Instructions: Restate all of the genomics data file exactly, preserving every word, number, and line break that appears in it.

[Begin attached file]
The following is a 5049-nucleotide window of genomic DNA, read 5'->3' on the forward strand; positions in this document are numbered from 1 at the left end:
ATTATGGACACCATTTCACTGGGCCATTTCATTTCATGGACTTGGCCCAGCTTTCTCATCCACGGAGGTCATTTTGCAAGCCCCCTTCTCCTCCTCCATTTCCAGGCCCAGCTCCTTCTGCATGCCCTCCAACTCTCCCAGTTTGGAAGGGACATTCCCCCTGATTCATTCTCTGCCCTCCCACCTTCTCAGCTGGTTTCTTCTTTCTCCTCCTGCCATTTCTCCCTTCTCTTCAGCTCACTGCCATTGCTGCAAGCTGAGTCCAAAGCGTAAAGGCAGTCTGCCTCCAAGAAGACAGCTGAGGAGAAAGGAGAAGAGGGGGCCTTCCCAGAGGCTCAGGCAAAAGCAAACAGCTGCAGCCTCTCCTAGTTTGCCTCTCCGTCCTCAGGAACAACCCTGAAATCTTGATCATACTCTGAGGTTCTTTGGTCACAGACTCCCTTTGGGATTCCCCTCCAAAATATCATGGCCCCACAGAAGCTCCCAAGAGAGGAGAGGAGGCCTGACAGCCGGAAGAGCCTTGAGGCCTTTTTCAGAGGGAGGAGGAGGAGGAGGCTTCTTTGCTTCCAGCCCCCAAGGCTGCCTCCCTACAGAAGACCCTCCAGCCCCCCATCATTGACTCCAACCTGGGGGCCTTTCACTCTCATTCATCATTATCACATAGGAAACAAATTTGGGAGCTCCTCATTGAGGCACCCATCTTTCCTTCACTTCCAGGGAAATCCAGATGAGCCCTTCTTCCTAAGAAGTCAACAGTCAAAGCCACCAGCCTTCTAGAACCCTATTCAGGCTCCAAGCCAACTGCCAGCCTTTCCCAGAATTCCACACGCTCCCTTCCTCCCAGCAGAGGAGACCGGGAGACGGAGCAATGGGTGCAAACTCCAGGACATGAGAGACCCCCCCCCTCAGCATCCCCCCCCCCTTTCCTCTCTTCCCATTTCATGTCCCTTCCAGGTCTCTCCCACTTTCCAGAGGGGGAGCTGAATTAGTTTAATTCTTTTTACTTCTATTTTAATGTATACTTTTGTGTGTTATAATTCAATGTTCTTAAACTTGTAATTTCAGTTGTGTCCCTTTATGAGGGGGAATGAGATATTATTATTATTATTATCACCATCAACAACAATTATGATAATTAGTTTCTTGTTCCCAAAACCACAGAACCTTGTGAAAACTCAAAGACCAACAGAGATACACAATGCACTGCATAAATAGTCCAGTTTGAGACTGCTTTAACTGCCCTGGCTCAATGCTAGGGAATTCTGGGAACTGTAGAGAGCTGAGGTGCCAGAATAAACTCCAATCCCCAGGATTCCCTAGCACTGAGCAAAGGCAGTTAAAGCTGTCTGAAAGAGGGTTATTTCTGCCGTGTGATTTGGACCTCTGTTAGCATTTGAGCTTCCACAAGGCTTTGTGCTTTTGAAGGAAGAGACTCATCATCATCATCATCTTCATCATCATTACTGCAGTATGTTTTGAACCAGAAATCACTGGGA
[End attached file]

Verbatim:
The following is a 5049-nucleotide window of genomic DNA, read 5'->3' on the forward strand; positions in this document are numbered from 1 at the left end:
ATTATGGACACCATTTCACTGGGCCATTTCATTTCATGGACTTGGCCCAGCTTTCTCATCCACGGAGGTCATTTTGCAAGCCCCCTTCTCCTCCTCCATTTCCAGGCCCAGCTCCTTCTGCATGCCCTCCAACTCTCCCAGTTTGGAAGGGACATTCCCCCTGATTCATTCTCTGCCCTCCCACCTTCTCAGCTGGTTTCTTCTTTCTCCTCCTGCCATTTCTCCCTTCTCTTCAGCTCACTGCCATTGCTGCAAGCTGAGTCCAAAGCGTAAAGGCAGTCTGCCTCCAAGAAGACAGCTGAGGAGAAAGGAGAAGAGGGGGCCTTCCCAGAGGCTCAGGCAAAAGCAAACAGCTGCAGCCTCTCCTAGTTTGCCTCTCCGTCCTCAGGAACAACCCTGAAATCTTGATCATACTCTGAGGTTCTTTGGTCACAGACTCCCTTTGGGATTCCCCTCCAAAATATCATGGCCCCACAGAAGCTCCCAAGAGAGGAGAGGAGGCCTGACAGCCGGAAGAGCCTTGAGGCCTTTTTCAGAGGGAGGAGGAGGAGGAGGCTTCTTTGCTTCCAGCCCCCAAGGCTGCCTCCCTACAGAAGACCCTCCAGCCCCCCATCATTGACTCCAACCTGGGGGCCTTTCACTCTCATTCATCATTATCACATAGGAAACAAATTTGGGAGCTCCTCATTGAGGCACCCATCTTTCCTTCACTTCCAGGGAAATCCAGATGAGCCCTTCTTCCTAAGAAGTCAACAGTCAAAGCCACCAGCCTTCTAGAACCCTATTCAGGCTCCAAGCCAACTGCCAGCCTTTCCCAGAATTCCACACGCTCCCTTCCTCCCAGCAGAGGAGACCGGGAGACGGAGCAATGGGTGCAAACTCCAGGACATGAGAGACCCCCCCCCTCAGCATCCCCCCCCCCTTTCCTCTCTTCCCATTTCATGTCCCTTCCAGGTCTCTCCCACTTTCCAGAGGGGGAGCTGAATTAGTTTAATTCTTTTTACTTCTATTTTAATGTATACTTTTGTGTGTTATAATTCAATGTTCTTAAACTTGTAATTTCAGTTGTGTCCCTTTATGAGGGGGAATGAGATATTATTATTATTATTATCACCATCAACAACAATTATGATAATTAGTTTCTTGTTCCCAAAACCACAGAACCTTGTGAAAACTCAAAGACCAACAGAGATACACAATGCACTGCATAAATAGTCCAGTTTGAGACTGCTTTAACTGCCCTGGCTCAATGCTAGGGAATTCTGGGAACTGTAGAGAGCTGAGGTGCCAGAATAAACTCCAATCCCCAGGATTCCCTAGCACTGAGCAAAGGCAGTTAAAGCTGTCTGAAAGAGGGTTATTTCTGCCGTGTGATTTGGACCTCTGTTAGCATTTGAGCTTCCACAAGGCTTTGTGCTTTTGAAGGAAGAGACTCATCATCATCATCATCTTCATCATCATTACTGCAGTATGTTTTGAACCAGAAATCACTGGGA